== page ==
Industry leaders weigh in on how the failure of a few U.S. regional
banks will impact the availability of debt to make and close deals.
NATIONAL REPORT – What is the impact of recent U.S. bank collapses on hotel development
and M&A, especially for an industry that for so long has worked with
regional and local banks to obtain debt? If anything, for developer or
investors under agreement or underwriting a deal and working with regional
banks most affected by downward pricing in the market there may be some cause
for concern about getting a deal over the finish line, according to experts
canvassed in the past few days.
This will reduce lending capacity of the regional banks, which provide financing for a wide range of businesses, including hotel transactions.
“The SVB (Silicon Valley Bank)
failure has already seen funds moving from regional banks to the large ‘too big
to fail’ banks,” said Lee Pillsbury, managing director, Thayer Ventures,
and chairman TLG Investment Partners. “This
will reduce lending capacity of the regional banks, which provide financing for
a wide range of businesses, including hotel transactions.”
Pillsbury added that the bank
challenges will also see a likely tightening of credit requirements and loan
covenants. “It is too soon to tell how big a shift will occur but as is
always the case, the strong get stronger and the weak fail,” he said. “Combined
with the ‘risk off’ current environment, we should expect a decline in the
number of transactions at least in the near term.”
Echoing Pillsbury comments was Michael Bellisario, analyst
with R.W. Baird. “The potential impacts relate to the financing of assets… Banks
could pull back on new loan issuance over the near term given all the
uncertainty and capital markets volatility, which could negatively impact hotel
transactions and real estate values (i.e., impact to the REITs) and new construction
starts (i.e., impact to the brands).”
Lenders could become incrementally more hesitant to lend on projects in San Francisco, for example, or other tech/venture heavy markets until more clarity emerges.
For brands and REITs, Bellisario said the banking crisis
should have no direct or immediate financial impact. However, he did add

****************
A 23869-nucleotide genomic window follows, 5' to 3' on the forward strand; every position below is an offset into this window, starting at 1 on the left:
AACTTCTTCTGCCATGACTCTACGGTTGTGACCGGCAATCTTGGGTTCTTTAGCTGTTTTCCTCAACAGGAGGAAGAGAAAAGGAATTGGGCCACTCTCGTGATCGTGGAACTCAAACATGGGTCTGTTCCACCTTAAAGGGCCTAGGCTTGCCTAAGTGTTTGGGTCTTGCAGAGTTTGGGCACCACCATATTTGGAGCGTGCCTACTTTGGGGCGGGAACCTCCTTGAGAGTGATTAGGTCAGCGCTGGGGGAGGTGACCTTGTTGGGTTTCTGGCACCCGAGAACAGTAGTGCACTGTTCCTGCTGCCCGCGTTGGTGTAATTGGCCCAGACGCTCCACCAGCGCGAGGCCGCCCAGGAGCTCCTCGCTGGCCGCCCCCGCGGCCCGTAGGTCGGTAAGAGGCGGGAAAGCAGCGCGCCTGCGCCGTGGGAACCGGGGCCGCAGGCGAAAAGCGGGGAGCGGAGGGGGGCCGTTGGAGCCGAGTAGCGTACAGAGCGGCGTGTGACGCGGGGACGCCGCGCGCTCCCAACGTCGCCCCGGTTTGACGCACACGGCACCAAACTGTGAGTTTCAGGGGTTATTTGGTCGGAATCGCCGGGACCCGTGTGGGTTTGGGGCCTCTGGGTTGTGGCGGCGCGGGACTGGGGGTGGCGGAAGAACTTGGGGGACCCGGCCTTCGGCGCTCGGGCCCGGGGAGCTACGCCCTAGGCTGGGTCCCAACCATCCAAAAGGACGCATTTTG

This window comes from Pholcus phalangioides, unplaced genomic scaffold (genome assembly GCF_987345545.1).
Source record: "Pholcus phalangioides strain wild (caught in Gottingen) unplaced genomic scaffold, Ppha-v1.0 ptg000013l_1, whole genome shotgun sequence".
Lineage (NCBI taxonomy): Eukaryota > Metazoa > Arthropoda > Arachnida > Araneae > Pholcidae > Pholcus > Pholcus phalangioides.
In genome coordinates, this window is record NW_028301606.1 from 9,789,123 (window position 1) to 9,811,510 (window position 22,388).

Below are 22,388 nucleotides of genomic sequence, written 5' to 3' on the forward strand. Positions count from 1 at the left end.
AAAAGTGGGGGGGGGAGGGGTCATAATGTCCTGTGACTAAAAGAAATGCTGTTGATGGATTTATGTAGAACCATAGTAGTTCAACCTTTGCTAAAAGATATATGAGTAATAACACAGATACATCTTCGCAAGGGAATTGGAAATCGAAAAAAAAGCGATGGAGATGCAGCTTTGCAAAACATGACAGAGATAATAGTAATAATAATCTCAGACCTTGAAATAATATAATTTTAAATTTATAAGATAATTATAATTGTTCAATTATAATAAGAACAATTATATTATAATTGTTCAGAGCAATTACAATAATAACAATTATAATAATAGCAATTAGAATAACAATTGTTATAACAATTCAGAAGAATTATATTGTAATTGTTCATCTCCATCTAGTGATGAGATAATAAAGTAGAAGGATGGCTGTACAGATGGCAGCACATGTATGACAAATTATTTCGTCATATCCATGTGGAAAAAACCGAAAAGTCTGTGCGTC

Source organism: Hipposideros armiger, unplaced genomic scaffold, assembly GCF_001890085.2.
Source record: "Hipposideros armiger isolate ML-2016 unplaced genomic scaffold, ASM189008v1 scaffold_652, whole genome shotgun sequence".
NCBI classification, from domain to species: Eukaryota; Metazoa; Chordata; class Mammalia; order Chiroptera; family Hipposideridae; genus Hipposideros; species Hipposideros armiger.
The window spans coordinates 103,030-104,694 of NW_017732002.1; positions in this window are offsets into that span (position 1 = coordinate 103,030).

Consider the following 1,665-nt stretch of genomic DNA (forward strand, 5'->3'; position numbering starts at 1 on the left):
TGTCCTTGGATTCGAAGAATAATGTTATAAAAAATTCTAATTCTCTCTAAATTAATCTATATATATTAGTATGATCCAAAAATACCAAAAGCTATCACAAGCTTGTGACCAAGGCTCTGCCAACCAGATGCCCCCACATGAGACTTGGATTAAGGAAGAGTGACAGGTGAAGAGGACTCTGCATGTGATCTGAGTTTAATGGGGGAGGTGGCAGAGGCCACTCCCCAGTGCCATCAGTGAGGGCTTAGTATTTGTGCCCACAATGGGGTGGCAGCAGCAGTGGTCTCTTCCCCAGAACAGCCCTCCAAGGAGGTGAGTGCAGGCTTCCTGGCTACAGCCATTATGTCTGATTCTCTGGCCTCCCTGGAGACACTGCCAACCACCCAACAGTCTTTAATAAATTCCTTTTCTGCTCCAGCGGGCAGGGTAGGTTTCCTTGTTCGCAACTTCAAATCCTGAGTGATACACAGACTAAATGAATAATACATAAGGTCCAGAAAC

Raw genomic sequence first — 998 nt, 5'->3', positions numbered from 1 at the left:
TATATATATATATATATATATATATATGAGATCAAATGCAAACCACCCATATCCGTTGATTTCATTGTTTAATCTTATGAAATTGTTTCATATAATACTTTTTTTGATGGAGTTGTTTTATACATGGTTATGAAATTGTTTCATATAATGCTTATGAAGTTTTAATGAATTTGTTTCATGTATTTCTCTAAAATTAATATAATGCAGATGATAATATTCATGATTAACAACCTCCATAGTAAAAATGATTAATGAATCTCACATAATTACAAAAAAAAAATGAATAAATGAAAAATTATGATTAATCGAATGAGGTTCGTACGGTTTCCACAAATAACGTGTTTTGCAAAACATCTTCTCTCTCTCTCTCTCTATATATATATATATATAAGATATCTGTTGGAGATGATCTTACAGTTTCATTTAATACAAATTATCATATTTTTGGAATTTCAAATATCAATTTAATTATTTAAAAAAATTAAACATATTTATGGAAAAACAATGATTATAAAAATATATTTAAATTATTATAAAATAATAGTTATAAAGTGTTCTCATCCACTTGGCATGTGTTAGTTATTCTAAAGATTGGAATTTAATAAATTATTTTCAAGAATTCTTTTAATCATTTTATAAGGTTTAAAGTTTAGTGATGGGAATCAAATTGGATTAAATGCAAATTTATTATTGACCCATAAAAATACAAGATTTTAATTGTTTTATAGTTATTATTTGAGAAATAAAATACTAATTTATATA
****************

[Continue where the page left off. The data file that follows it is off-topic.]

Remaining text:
that “lenders could become incrementally more hesitant to lend on projects in
San Francisco, for example, or other tech/venture heavy markets until more
For now, banks are focused on two things, said Greg Porter,
managing director, capital markets, mortgage brokerage at HREC Investment
Advisors, San Diego, California: maintaining deposits – ensuring clients their
funds are safe – no need to withdraw; and growing deposits – calling potential
clients to convince them to move their money from weaker banks to theirs.
“Regulatory scrutiny just got cranked up a few notches –
focus for the time being seems to be shoring up the balance sheet, defending/adding
to deposits,” Porter said.
At the end of the day, Porter added, “this is a risk-off
environment that could put a further chill on CRE lending amongst the banks.”
But even before the recent collapse of Silicon Valley Bank
and the subsequent Federal takeover of Signature Bank in New York, lending for
hotel deals was challenged. So, naturally, this new situation will not help the
lodging industry return to a more normalized lending/borrowing and trading
market, according to Evan Weiss, co-founder, chief operating officer and
principal at LW Hospitality Advisors, New York City. “That said, the Fed is
still likely to hike interest rates by 25 bps, 25 bps lower than the discussed
50 bps hike they had been considering, but still surprising to some in the face
of these collapses,” he said.
What happened last week has very few similarities to the crisis of 2008 and we see no reason to adjust our long-term outlook with respect to travel tech and the accommodations community.
Ultimately, Weiss said there doesn’t seem to be a high
correlation with these collapses and borrowing/transacting in the lodging
market. “Seemingly most lodging companies, large and small, have not been
adversely affected by these failures,” he said.
The larger question, Weiss added, is whether these failures
are a “Black Swan” event or the beginning of a larger trend in the downward
movement of the overall economy? “For that, we will have to ask folks way
smarter than I, but for now, while these events certainly are not helpful, they
don’t appear to have a significant adverse direct effect on lodging more than
any other real estate asset class,” Weiss said.
Weiss concluded that lending will likely continue to be
expensive, construction financing will continue to be scarce and/or highly
priced, and hoteliers on most transactions will look for top dollar given their
strong operational performances over the past 24 months or so, and only
transact below expectations if entirely necessary due to some form of internal
And despite this evolving banking crisis, Thayer Ventures
Managing Director Chris Hemmeter sees no reason to adjust his long-term outlook
for the hotel business. “The fall
of Silicon Valley Bank is a unique case, concentrated deposit base and a
balance sheet left exposed to rising interest rates, and is unlikely to trigger
a broad-based banking crisis,” he said. “Further, travel dynamics remain
strong, and the interest in innovative startups that promise to drive
productivity and enable new and creative supplier strategies will remain robust.
What happened last week has very few similarities to the crisis of 2008 and we
see no reason to adjust our long-term outlook with respect to travel tech and
the accommodations community.”